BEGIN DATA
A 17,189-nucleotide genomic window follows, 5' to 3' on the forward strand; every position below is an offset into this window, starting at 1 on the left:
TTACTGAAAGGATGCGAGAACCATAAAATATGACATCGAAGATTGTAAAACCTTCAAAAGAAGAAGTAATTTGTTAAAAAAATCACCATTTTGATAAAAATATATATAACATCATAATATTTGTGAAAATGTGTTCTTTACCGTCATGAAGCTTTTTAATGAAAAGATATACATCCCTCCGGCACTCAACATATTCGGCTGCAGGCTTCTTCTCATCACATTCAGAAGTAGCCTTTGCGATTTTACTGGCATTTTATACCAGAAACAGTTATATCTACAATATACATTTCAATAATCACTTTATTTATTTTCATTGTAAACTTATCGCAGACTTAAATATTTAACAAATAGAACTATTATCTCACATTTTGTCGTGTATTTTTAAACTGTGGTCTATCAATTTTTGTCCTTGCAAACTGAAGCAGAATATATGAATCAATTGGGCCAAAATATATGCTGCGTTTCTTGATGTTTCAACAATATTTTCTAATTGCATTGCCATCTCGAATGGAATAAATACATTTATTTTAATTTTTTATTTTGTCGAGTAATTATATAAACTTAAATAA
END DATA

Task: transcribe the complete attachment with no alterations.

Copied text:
A 17,189-nucleotide genomic window follows, 5' to 3' on the forward strand; every position below is an offset into this window, starting at 1 on the left:
TTACTGAAAGGATGCGAGAACCATAAAATATGACATCGAAGATTGTAAAACCTTCAAAAGAAGAAGTAATTTGTTAAAAAAATCACCATTTTGATAAAAATATATATAACATCATAATATTTGTGAAAATGTGTTCTTTACCGTCATGAAGCTTTTTAATGAAAAGATATACATCCCTCCGGCACTCAACATATTCGGCTGCAGGCTTCTTCTCATCACATTCAGAAGTAGCCTTTGCGATTTTACTGGCATTTTATACCAGAAACAGTTATATCTACAATATACATTTCAATAATCACTTTATTTATTTTCATTGTAAACTTATCGCAGACTTAAATATTTAACAAATAGAACTATTATCTCACATTTTGTCGTGTATTTTTAAACTGTGGTCTATCAATTTTTGTCCTTGCAAACTGAAGCAGAATATATGAATCAATTGGGCCAAAATATATGCTGCGTTTCTTGATGTTTCAACAATATTTTCTAATTGCATTGCCATCTCGAATGGAATAAATACATTTATTTTAATTTTTTATTTTGTCGAGTAATTATATAAACTTAAATAA